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Review

"Hadar writes with a flair not often found in foreign-policy writing, borrowing heavily from pop culture for his chapter titles and using the perspectives of sociology and the hard sciences to explain and illuminate his points. This style has the effect of pushing the reader outside the worn-out language of the Arab-Israel conflict and the Middle East peace process, and the conventional terminology of foreign policy. His style complements the boldness of his suggestions and the strength of his argumentation in achieving his primary objective: stimulating new thinking about the U.S. role in the Middle East."--Middle East Policy
"Leon Hadar's fine book Sandstorm starkly outlines differing U.S. and European interests in the Middle East. His prescription for U.S. disengagement from the region is sound, well argued, and based on an incisive reading of legitimate U.S. national interests. His argument for greater European involvement -- if only for self-defense -- seems irrefutable. Given the internal security and immigration disasters the EC has fastened on Europe, it will be interesting to see if Mr. Hadar's advice is followed or if, as usual, the Europeans are content to hope the alligator eats them last."-- Michael F. Scheuer, author of Imperial Hubris: Why the West is Losing the War on Terror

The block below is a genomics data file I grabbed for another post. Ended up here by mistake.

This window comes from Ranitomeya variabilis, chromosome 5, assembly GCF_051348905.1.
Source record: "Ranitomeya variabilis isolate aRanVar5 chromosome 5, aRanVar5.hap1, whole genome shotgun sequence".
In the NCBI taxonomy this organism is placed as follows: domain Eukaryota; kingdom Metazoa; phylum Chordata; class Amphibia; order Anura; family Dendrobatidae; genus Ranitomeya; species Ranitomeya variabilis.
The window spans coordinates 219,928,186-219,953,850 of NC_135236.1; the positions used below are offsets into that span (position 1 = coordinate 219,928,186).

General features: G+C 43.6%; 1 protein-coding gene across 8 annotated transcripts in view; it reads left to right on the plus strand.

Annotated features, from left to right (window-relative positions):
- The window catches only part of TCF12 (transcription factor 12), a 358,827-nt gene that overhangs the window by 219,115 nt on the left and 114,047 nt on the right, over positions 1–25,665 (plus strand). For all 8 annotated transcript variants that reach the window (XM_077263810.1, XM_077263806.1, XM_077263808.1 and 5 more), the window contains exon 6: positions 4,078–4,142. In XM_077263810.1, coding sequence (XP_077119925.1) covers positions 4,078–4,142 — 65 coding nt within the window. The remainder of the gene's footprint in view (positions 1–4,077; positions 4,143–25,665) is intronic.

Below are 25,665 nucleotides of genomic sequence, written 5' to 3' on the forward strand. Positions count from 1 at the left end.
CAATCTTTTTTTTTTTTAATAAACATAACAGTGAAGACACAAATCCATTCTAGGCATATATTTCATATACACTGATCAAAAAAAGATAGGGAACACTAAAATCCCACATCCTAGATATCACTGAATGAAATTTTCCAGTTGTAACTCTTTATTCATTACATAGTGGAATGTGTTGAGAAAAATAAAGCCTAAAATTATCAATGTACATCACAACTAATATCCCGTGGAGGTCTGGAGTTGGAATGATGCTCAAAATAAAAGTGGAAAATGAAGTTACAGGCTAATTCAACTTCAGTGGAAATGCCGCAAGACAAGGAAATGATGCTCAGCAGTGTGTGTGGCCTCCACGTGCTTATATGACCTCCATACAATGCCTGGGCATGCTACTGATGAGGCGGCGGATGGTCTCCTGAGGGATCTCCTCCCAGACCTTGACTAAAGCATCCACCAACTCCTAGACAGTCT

"You don't have to agree with every observation or proposal in Leon Hadar's book to applaud the bravery and importance of his analysis. The United States needs a fundamental reconsideration of its approach to the Persian Gulf and the Middle East. 'Sandstorm' is a big help in this effort."
--James Fallows, National Correspondent, The Atlantic Monthly

"Leon Hadar's Sandstorm provides a tour-de-force of America's past and current engagement in the Middle East and correctly argues that neither neoconservative idealism nor left-ish sentimentalism will fix America's hemorrhaging Middle East problem. He suggests an alternative course - a hard-nosed, interest-driven strategy which would be good for American interests but also good for Europe, Israel, and the broader arena of nations in the Middle East. I highly recommend it."